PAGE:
33. 33. Active Listening: Listening for ‘the total message’ <ul><li>Benefits for the Speaker </li></ul><ul><ul><li>The speaker feels understood </li></ul></ul><ul><ul><li>The speaker has opportunities to express thoughts more clearly and concisely without having to rush </li></ul></ul><ul><ul><li>The speaker has opportunities to correct misunderstanding </li></ul></ul><ul><li>Benefits for the listener </li></ul><ul><ul><li>The listener will obtain a wealth of information about the speaker’s thoughts , ideas and failings </li></ul></ul><ul><ul><li>The listener will be accepted and trust more readily by the speaker </li></ul></ul><ul><ul><li>The listener will actually get to know and understand the speaker as an individual </li></ul></ul>
  34. 34. Recognising Poor Listening <ul><li>Faking attention whilst thinking about something else </li></ul><ul><li>Showing impatience or irritation (doodling, etc) </li></ul><ul><li>Distracted by what’s going on around you </li></ul><ul><li>Being put off by another’s appearance, accent, choice of words, etc. </li></ul><ul><li>Being too pre-occupied with getting own ideas across, so don’t hear what other is saying </li></ul><ul><li>Impatience, no time to listen </li></ul><ul><li>Switching off whilst mentally rehearsing a response </li></ul><ul><li>Trying to finish a sentence before the other has finish speaking </li></ul><ul><li>Switching off </li></ul>
  35. 35. Questioning <ul><li>Use a wide variety of questions, divergent/convergent </li></ul><ul><li>Respond and acknowledge </li></ul><ul><li>Provide positive reinforcement </li></ul><ul><li>Interrelate previous comments </li></ul><ul><li>Restate discussion goal periodically </li></ul><ul><li>Equitably select those to question </li></ul><ul><li>Select volunteers and non-volunteers to answer questions </li></ul><ul><li>“ 5 levels of why ” </li></ul>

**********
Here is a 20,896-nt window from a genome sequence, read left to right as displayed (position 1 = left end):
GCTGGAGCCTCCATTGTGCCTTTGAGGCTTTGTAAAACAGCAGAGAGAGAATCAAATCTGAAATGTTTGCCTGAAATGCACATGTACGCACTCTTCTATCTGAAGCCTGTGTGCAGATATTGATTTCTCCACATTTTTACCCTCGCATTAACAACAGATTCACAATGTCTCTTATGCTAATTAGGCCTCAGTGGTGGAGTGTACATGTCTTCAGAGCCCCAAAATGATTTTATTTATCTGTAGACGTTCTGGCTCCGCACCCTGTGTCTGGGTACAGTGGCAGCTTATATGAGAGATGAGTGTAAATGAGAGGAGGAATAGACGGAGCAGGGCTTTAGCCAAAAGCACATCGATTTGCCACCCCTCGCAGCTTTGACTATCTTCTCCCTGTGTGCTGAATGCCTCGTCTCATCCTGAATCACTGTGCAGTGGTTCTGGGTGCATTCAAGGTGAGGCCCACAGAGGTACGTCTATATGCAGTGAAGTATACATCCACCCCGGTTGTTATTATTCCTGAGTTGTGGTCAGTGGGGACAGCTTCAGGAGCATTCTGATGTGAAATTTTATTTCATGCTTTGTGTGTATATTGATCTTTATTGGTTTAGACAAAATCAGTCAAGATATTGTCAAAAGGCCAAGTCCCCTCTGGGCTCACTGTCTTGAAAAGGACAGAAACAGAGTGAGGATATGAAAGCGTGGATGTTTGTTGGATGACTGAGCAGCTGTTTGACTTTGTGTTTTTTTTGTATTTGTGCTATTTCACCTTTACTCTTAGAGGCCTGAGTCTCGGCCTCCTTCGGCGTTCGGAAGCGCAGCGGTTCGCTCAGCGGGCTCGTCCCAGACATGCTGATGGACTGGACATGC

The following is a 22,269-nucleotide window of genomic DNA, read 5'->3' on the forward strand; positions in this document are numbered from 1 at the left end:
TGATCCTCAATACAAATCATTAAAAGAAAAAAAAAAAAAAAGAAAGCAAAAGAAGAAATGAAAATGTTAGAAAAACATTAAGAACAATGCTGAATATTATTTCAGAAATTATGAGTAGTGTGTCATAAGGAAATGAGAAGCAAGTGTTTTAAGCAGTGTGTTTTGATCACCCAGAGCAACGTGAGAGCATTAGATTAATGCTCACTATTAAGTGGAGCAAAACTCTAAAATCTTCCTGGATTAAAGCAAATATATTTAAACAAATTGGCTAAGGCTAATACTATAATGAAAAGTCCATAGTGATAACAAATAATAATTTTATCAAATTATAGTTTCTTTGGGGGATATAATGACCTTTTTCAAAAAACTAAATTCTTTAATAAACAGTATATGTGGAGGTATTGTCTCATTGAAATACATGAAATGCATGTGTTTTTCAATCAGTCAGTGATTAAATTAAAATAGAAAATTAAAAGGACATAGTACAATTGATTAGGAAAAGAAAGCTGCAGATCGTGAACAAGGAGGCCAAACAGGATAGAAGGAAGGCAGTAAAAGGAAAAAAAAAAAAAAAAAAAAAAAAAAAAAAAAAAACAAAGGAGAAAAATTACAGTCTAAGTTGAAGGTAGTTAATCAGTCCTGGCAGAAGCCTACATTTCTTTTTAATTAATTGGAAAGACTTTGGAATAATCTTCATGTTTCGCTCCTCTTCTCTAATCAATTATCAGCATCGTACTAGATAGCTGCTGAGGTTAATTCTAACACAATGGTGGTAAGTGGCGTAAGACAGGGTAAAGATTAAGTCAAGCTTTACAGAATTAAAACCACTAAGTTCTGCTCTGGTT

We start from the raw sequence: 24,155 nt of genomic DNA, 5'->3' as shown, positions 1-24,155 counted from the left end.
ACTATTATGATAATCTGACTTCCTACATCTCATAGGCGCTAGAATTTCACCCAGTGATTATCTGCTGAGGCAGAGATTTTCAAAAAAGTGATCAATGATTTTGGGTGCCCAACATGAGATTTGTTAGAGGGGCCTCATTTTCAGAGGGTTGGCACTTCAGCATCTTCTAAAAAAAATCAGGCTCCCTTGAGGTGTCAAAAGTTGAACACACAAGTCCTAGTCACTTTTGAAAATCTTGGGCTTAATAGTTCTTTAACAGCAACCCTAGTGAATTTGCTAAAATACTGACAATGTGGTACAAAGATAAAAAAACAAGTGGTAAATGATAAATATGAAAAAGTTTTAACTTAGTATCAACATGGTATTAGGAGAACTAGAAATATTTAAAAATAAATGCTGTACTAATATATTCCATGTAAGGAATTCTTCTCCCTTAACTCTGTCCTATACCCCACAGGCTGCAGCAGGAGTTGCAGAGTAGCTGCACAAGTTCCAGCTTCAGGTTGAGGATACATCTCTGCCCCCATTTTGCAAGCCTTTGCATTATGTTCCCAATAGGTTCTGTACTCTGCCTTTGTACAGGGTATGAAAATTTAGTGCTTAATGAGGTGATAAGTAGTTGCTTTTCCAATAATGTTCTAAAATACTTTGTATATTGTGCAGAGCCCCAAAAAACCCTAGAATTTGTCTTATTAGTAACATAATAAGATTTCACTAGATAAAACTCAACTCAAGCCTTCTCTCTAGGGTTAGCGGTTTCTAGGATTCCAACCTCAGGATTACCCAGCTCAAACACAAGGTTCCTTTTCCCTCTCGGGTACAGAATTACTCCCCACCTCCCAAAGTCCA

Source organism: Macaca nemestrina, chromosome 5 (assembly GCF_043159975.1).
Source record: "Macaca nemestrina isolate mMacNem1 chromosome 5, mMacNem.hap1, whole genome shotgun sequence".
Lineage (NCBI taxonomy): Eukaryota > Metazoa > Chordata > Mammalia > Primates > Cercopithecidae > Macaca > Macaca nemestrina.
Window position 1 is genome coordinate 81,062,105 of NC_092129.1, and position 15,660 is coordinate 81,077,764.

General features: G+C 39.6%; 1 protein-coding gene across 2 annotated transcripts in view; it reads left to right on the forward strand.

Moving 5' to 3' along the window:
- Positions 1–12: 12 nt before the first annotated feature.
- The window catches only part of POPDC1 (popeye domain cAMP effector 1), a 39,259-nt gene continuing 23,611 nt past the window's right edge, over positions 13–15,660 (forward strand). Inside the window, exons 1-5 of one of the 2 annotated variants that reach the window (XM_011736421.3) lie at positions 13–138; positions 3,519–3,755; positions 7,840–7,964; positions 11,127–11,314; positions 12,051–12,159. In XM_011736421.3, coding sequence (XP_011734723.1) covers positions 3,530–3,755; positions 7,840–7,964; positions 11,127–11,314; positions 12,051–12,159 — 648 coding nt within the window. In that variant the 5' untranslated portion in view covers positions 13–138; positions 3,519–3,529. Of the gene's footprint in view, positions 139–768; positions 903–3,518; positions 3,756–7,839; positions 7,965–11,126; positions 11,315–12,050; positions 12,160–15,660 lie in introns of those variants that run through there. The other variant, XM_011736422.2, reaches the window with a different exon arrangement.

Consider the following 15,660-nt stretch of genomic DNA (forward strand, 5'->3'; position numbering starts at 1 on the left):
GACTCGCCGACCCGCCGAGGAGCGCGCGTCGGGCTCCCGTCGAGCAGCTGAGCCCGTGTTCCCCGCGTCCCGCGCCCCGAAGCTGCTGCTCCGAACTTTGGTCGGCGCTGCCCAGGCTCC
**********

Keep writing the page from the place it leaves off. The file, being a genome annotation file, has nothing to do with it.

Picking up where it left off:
36. 36. Sitting with the Silence <ul><li>Allow people time to reflect </li></ul><ul><li>If you’re too preoccupied with keeping a flow going and filling all the gaps (with questions, etc), the other person doesn’t have time to reflect and work things out </li></ul><ul><li>Three Second Rule </li></ul><ul><ul><li>Question clarification? </li></ul></ul><ul><ul><li>Extended if necessary – trust intutition </li></ul></ul>
  37. 37. Bibliography <ul><li>Professional Coaching Certification Programme, ICF Accredited, The Kerslake Company, 2008-9 </li></ul><ul><li>Clutterbuck, D. Everyone needs a mentor: Fostering talent in your organisation CIPD, 2004 (4 th Ed) </li></ul><ul><li>Draper, B. Spiritual Intelligence Lion Hudson, 2009 </li></ul><ul><li>Minter, T. ‘Personal Effectiveness’, CIPD, 2007 </li></ul><ul><li>Parsloe, E. and Leedham, M. Coaching and Mentoring: Practical Conversations to Improve Learning Kogan Page, 2009 (2 nd Ed) </li></ul><ul><li>Townsend, J. & Donovan, P. The Facilitator’s Pocketbook Management Pocketbooks, 1999 </li></ul><ul><li>Whitmore, J. Coaching for Performance Nicholas Brealey, 2009 (4 th Ed) </li></ul>